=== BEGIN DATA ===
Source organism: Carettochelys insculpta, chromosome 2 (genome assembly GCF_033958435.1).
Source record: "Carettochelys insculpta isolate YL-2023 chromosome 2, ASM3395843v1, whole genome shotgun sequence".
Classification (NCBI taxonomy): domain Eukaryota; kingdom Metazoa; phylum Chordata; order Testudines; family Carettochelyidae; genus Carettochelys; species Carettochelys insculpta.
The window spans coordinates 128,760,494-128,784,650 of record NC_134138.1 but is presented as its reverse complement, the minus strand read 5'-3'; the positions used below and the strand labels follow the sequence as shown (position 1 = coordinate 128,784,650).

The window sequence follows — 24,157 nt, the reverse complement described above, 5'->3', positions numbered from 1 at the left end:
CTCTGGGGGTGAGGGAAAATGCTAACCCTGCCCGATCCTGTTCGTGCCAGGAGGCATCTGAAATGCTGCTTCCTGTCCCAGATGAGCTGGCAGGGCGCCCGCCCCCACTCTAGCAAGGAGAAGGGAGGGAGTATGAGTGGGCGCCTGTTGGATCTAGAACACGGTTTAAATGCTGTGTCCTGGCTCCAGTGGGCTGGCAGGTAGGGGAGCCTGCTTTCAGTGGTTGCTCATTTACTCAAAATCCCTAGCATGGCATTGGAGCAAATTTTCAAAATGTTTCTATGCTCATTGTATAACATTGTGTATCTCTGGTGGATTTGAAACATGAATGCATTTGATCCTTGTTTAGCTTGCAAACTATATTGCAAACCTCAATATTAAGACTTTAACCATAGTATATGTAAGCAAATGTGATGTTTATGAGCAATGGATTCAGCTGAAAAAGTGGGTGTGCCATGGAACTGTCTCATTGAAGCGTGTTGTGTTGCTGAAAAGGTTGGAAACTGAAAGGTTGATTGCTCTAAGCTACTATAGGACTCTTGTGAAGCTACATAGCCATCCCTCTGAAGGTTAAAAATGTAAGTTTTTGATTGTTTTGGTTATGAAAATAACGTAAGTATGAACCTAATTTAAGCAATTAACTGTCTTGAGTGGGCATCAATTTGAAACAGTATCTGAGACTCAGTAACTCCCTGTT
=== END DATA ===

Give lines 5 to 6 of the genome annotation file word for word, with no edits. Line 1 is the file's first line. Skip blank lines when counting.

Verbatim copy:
The window sequence follows — 24,157 nt, the reverse complement described above, 5'->3', positions numbered from 1 at the left end:
CTCTGGGGGTGAGGGAAAATGCTAACCCTGCCCGATCCTGTTCGTGCCAGGAGGCATCTGAAATGCTGCTTCCTGTCCCAGATGAGCTGGCAGGGCGCCCGCCCCCACTCTAGCAAGGAGAAGGGAGGGAGTATGAGTGGGCGCCTGTTGGATCTAGAACACGGTTTAAATGCTGTGTCCTGGCTCCAGTGGGCTGGCAGGTAGGGGAGCCTGCTTTCAGTGGTTGCTCATTTACTCAAAATCCCTAGCATGGCATTGGAGCAAATTTTCAAAATGTTTCTATGCTCATTGTATAACATTGTGTATCTCTGGTGGATTTGAAACATGAATGCATTTGATCCTTGTTTAGCTTGCAAACTATATTGCAAACCTCAATATTAAGACTTTAACCATAGTATATGTAAGCAAATGTGATGTTTATGAGCAATGGATTCAGCTGAAAAAGTGGGTGTGCCATGGAACTGTCTCATTGAAGCGTGTTGTGTTGCTGAAAAGGTTGGAAACTGAAAGGTTGATTGCTCTAAGCTACTATAGGACTCTTGTGAAGCTACATAGCCATCCCTCTGAAGGTTAAAAATGTAAGTTTTTGATTGTTTTGGTTATGAAAATAACGTAAGTATGAACCTAATTTAAGCAATTAACTGTCTTGAGTGGGCATCAATTTGAAACAGTATCTGAGACTCAGTAACTCCCTGTT